Fix the gut by creating a healthy ecosystem with lots of beneficial flora that protects the gut lining and competes with microbes that could become parasitic if left unchecked. The most beneficial gut bacteria for us (as in, the best gut bacteria for mental health, immunity, and overall well-being) just so happen to be the bacteria that thrive on raw vegetables that have gone through the earlier phases of digestion. Your inner ecosystem is based on what you feed it. If someone who eats fast food every day, all day, were to eat a salad, they would likely be sitting on the toilet with the runs. On the other hand, if someone who eats 80% raw fresh produce who avoids fast food were to eat a fast food meal, they would likely have the same outcome. This is because the gut flora you have is primarily based on the foods you consume.
The only way to fully heal the gut and achieve long-term optimal health is to feed the gut’s ecosystem lots of fresh vegetables. Limit fruits, avoid refined foods such as fruit juices, starches, and other sugars, and avoid (and detox from) heavy metal exposure and other toxins (like those found in vaccines; they damage the gut too).
Garlic, chlorella, spirulina, parsley, and cilantro help the body remove heavy metals. Choose organic and not grown in China, or they may be so contaminated with heavy metals they will exacerbate the problem.
The process of healing the gut can be sped up by (but not replaced by) supplementation that kills Candida and other parasites and by probiotics that are strong enough to penetrate stomach acid in order to benefit the gut. The beneficial bacteria in most probiotics and fermented foods are not strong enough to survive stomach acid.
Most ailments from autoimmune disease are lessened or eliminated very quickly when Candida is brought under control and the gut begins to heal. But, it can take many months for the gut lining to fully heal, and Candida spores can lie dormant in places that antimicrobial compounds and our immune system cannot get to. For this reason, it’s imperative to follow a strict diet and follow any sweets, even a homemade healthy fruit smoothie, with a salad or supplements for gut health.
Although digestive complaints are the first and most recognized symptoms of celiac disease, a study found that 87% of those diagnosed with celiac disease claimed they had no gastrointestinal complaints. Perhaps they did not or perhaps they are so accustomed to a digestive system that does not work properly, they don’t recognize the symptoms. Patients who test positive for leaky gut syndrome may not complain of digestive issues either.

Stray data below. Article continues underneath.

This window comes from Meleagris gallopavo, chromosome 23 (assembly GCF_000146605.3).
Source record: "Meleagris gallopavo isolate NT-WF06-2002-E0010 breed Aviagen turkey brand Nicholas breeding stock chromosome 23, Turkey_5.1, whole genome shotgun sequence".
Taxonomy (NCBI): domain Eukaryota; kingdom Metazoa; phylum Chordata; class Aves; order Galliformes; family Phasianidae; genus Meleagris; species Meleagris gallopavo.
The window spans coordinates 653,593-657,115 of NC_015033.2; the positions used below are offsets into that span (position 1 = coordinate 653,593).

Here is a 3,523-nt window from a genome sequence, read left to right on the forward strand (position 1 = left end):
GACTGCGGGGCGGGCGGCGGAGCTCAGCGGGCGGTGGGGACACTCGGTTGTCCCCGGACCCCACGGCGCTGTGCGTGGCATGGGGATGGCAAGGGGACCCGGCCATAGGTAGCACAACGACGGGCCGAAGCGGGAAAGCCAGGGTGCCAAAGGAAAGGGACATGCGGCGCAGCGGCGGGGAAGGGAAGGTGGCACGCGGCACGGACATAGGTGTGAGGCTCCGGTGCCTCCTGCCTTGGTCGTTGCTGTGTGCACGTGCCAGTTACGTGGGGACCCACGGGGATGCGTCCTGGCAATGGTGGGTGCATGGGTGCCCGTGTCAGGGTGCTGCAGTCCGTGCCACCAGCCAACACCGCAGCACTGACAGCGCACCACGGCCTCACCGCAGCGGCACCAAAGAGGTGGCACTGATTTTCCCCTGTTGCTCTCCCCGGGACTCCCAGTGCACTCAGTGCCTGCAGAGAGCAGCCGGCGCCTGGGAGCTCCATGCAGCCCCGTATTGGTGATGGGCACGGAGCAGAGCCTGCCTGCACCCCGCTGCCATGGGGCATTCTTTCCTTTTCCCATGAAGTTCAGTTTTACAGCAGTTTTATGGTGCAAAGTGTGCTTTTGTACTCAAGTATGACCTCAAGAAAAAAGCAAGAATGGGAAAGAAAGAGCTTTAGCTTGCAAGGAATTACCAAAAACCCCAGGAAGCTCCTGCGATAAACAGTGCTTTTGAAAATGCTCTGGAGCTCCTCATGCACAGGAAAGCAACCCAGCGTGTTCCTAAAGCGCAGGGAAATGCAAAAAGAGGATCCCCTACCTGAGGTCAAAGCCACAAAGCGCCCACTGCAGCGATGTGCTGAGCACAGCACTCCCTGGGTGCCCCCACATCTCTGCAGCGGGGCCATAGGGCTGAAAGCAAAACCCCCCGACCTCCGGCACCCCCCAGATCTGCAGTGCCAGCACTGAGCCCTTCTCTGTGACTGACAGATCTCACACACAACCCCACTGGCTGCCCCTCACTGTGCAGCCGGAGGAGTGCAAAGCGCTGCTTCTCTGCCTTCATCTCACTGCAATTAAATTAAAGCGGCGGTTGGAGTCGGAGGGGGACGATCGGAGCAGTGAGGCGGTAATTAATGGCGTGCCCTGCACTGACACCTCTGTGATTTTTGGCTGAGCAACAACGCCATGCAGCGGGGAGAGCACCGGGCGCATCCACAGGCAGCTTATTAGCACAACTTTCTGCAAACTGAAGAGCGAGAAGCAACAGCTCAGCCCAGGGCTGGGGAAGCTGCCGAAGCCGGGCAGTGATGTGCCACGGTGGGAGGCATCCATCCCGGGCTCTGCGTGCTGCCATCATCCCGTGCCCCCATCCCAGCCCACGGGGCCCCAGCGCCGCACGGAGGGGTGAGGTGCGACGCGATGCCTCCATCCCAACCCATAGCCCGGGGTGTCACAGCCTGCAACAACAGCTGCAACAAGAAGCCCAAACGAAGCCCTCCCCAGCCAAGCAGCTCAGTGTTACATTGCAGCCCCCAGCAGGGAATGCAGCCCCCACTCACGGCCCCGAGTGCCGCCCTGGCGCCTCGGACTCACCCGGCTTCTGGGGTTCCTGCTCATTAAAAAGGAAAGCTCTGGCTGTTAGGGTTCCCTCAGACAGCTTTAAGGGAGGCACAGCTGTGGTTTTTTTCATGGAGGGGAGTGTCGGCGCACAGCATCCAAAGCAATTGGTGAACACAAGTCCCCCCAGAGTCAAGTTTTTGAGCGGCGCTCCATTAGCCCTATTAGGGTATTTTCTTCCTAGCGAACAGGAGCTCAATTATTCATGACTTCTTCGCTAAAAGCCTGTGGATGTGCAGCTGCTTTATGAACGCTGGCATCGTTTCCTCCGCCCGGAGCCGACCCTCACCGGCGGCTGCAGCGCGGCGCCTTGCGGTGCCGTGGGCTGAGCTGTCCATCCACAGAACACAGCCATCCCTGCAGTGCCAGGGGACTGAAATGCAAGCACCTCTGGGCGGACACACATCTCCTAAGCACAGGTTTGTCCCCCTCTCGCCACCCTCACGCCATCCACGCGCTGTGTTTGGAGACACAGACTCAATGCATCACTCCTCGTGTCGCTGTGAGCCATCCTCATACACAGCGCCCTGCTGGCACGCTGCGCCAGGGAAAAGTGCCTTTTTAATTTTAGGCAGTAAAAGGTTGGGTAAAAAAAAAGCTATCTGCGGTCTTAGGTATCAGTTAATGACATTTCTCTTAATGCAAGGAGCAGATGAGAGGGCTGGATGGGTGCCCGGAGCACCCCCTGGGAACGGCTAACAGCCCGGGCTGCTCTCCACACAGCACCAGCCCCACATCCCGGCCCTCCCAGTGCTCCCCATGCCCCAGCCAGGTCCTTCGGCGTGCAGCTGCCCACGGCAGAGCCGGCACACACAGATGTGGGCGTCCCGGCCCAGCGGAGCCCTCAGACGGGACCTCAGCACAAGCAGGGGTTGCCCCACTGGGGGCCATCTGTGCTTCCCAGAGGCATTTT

If you are suffering from an autoimmune disease, any chronic disease, frequent infections, or a weak immune system, chances are you are suffering from a leaky gut whether you experience digestive disturbances or not. So focus on the gut. Since 80% of the immune system is in the gut, this alone makes gut health a priority. Once the gut is healed, the rest of the body can heal as well. Below are the supplements that with a proper diet can balance gut flora quickly. Bare in mind, while many people will feel much better after just a few days of supplementation, the body’s intestinal wall can take months to heal, and hidden, dormant Candida that’s just waiting for some sugar can take even longer to kill. Be sure to check out the “Further Reading” section below for more information, along with specific protocols. In my experience, following the recommendations on the following supplements, while making sure to take the probiotic separately, works amazingly quickly to kill fungal infection and promote healthy gut flora throughout the body. I take the FloraMend at night and early in the morning, and then take all other supplements throughout the day with meals. Combine these supplements with this diet protocol here, Detox Cheap and Easy Without Fasting – Recipes Included and you’ll likely be amazed at what happens in just a few weeks or less. Most people see significant results in just a few days.